WebSockets

WebSockets is a protocol built on top of TCP. They hold the connection to the server open so that the server can send information to the client, even in the absence of a request from the client. WebSockets allow for bi-directional, “full-duplex” communication between the client and the server by creating a persistent connection between the two.

Action Cable can be run on a stand-alone server, or we can configure it to run on its own processes within the main application server. Action Cable uses the Rack socket hijacking API to take over control of connections from the application server. Action Cable then manages connections internally, in a multithreaded manner, layering as many channels as you care to define over that socket connection.

For every instance of your application that spins up, an instance of Action Cable is created, using Rack to open and maintain a persistent connection, and using a channel mounted on a sub-URI of your main application to stream from certain areas of your application and broadcast to other areas.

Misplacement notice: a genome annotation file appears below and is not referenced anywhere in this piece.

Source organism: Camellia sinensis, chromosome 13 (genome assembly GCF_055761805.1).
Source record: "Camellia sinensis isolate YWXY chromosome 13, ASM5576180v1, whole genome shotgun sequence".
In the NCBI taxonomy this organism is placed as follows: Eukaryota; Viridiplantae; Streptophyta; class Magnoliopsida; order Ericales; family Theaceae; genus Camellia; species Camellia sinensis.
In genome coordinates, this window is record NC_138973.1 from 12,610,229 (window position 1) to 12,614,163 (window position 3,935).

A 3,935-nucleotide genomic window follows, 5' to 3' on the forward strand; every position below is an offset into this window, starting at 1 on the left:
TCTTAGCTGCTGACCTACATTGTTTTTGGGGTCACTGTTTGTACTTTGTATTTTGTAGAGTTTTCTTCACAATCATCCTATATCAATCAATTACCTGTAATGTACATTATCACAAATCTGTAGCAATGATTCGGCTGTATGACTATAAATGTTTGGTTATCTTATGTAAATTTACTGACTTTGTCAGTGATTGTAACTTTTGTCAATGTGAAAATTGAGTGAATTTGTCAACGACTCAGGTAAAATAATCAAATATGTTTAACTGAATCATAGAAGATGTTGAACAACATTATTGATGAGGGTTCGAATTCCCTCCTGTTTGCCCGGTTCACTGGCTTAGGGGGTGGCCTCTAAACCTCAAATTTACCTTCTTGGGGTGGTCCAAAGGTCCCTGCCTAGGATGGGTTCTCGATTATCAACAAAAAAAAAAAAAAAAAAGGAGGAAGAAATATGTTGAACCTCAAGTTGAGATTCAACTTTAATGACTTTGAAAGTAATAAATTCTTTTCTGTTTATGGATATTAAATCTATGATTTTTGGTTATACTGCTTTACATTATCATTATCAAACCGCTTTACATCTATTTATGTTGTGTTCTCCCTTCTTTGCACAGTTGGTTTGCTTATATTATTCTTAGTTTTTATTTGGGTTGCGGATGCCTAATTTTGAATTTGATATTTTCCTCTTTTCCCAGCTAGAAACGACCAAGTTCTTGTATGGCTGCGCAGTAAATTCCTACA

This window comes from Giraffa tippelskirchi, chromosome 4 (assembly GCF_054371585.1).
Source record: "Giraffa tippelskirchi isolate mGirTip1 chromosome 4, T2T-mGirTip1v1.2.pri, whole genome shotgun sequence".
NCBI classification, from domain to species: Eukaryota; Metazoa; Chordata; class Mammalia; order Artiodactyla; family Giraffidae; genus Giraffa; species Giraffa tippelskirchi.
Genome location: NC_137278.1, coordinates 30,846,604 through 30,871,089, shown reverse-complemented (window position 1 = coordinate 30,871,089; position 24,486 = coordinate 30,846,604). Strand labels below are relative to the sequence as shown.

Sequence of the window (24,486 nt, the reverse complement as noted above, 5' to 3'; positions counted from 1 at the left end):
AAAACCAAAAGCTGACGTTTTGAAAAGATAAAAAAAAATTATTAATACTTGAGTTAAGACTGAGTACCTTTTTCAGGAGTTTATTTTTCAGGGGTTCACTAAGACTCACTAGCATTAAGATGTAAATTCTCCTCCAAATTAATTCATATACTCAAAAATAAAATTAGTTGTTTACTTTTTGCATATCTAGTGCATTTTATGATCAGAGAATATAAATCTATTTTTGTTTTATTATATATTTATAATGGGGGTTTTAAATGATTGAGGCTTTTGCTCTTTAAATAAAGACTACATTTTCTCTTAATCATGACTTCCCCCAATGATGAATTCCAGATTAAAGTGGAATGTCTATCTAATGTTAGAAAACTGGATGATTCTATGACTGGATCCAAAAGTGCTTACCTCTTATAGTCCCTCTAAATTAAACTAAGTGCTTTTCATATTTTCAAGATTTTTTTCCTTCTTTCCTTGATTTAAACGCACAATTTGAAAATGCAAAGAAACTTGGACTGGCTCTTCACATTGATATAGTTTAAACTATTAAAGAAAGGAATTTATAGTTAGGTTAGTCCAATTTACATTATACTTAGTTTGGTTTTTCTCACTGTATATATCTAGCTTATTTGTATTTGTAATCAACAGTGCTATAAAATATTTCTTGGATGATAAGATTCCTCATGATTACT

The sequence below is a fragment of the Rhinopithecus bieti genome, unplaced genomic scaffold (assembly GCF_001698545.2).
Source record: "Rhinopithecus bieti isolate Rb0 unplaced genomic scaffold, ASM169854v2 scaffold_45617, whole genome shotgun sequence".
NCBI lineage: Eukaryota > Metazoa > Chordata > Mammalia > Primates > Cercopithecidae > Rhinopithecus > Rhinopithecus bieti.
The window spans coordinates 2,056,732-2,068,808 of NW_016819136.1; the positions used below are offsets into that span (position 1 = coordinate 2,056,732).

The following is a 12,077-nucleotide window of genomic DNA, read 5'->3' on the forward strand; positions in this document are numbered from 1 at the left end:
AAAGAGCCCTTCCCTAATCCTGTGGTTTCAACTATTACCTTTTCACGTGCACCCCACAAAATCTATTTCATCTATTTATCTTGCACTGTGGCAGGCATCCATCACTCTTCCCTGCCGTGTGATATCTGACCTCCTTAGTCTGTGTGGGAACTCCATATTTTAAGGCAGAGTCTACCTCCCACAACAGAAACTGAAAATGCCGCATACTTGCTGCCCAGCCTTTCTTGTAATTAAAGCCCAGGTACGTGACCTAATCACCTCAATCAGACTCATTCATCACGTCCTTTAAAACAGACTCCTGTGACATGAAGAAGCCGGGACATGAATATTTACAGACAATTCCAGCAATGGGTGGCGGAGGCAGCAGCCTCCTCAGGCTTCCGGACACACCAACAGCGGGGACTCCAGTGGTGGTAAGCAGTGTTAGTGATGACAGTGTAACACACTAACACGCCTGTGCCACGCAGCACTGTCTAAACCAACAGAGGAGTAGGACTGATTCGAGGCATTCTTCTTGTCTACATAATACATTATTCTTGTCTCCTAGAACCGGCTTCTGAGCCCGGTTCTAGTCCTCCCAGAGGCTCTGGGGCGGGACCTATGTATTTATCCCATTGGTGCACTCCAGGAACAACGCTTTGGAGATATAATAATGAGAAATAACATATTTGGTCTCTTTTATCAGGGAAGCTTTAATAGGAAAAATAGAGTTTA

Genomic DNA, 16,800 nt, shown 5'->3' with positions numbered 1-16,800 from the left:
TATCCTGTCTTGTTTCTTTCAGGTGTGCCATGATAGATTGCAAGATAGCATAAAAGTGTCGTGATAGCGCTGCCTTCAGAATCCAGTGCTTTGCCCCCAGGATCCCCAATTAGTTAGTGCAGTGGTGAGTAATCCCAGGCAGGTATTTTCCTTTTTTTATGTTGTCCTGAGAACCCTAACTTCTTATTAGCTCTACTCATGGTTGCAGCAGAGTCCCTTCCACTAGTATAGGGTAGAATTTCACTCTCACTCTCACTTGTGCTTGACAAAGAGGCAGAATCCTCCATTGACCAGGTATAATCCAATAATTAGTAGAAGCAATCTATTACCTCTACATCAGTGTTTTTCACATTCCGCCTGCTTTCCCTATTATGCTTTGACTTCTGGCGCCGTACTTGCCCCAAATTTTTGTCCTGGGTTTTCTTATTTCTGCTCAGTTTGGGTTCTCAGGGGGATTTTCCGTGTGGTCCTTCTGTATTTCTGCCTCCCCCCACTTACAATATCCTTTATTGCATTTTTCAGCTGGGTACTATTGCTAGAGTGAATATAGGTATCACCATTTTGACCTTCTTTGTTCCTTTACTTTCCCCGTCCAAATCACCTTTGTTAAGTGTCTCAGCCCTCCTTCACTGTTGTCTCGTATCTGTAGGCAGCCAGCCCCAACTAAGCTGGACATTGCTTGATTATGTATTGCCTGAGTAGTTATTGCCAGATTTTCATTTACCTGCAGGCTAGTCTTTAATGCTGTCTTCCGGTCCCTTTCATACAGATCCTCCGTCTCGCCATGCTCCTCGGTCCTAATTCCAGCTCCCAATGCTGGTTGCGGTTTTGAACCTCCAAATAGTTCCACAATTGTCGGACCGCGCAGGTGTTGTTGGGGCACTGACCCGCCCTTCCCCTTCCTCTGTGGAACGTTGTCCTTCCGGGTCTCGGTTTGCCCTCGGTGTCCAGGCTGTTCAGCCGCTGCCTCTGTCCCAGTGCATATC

Action Cable offers server-side code to broadcast certain content (think new messages or notifications) over the channel, to a subscriber. The subscriber is instantiated on the client-side with a handy JavaScript function that uses jQuery to append new content to the DOM.

Handshake

All Web socket requests start out with a handshake. This is to make sure that both the client and the server both understand that Web. Once a WebSocket connection is established, HTTP is no longer used. Instead, data is exchanged via the WebSocket protocol. Frames are the basic unit of the WebSocket protocol. The WebSocket protocol is frame-based

Whenever you ask your web browser to send data over WebSocket or ask your server to respond, the data is broken up into a series of chunks in each of those chunks is wrapped in some metadata to make a frame.